Why we are working in tribes...

Around this point in the year, I like to do something a little bit different with my classroom organization.  This is more than putting students in groups.  Physically, we move our desks around, and we also lightly restructure a few of the ways I interact with the students in my class.  In our room, we are now divided into five tribes .  (Loosely based off of this book) The point of these groupings is not to pit one tribe against the other in a reality-show-style standoff, but rather to build a tight-knit mini-community within our already close classroom community.   Let me explain…

By now, we have spent a good portion of the fall learning how to be bucket fillers, and what it means to show expected behavior . Students know my expectations to be kind, gentle, put others first, and follow the rules of the classroom.  We have done this in the context of the whole classroom where each child has been asked to generically look out for everyone else, and the teachers are the ‘overall’ support system if something goes wrong.  We are now switching up the model

With the introduction of ‘tribe’ groups, I’ve explained that, within the classroom, each tribe is like a family.  (Of course, if “family” is not a safe word, you may want to use something different).  A tribe works together to do their best, to work hard and most importantly, to take care of each other. If one tribe member is upset, or frustrated, or confused, it is first up to the rest of the tribe to try and help them before they go to a teacher or someone outside of their tribe.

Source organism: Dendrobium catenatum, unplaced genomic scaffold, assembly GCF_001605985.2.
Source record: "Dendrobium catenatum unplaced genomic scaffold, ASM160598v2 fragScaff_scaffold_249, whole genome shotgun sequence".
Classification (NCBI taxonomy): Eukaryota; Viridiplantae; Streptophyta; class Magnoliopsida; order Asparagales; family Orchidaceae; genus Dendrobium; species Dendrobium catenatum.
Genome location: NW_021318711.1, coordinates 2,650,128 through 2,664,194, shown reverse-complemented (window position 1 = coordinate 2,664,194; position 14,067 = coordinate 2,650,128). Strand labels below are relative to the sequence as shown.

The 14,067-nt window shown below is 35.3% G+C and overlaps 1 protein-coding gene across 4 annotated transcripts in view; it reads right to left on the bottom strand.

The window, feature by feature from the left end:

At the beginning, we use a points system.  This is not intended to be used as a competition, but to encourage tribes to work together in a kind, respectful, and cohesive manner.  As a tribe, they are supposed to show expected behavior and be bucket fillers.  When I notice a tribe is encouraging each other, speaking kindly, helping a friend who is not understanding an assignment, all on-task, gently reminder a member to focus, etc.  they receive a point for their tribe.  (I also make a big deal that bragging, especially in the context of points, is not okay).  Then, on Friday, we have a points ceremony, and it is a big deal.  We have envelopes, and prizes and everyone wins something.  And then it re-starts for the next week.

Gradually, the points system is phased out, and just the tribes remain.  But every year, my hope is that the cohesion and community will remain.  Some years it does, other years it takes more work, but overall, I have found that working in tribes tends to yield incredibly positive results. 

Other things that we do to build community within tribes:

  • Group journals: each tribe member writes an encouragement sentence in every other group members journal (more on this later!)
  • Tribe leaders, one person per week is the tribe leader
  • Play time in tribe groups – either ‘free time’ or structured play with specific outcomes, a chance to have fun is a great bonding experience

How do you feel about grouping your students in tribes?  Have you tried something like this? How has it gone?

- Rachel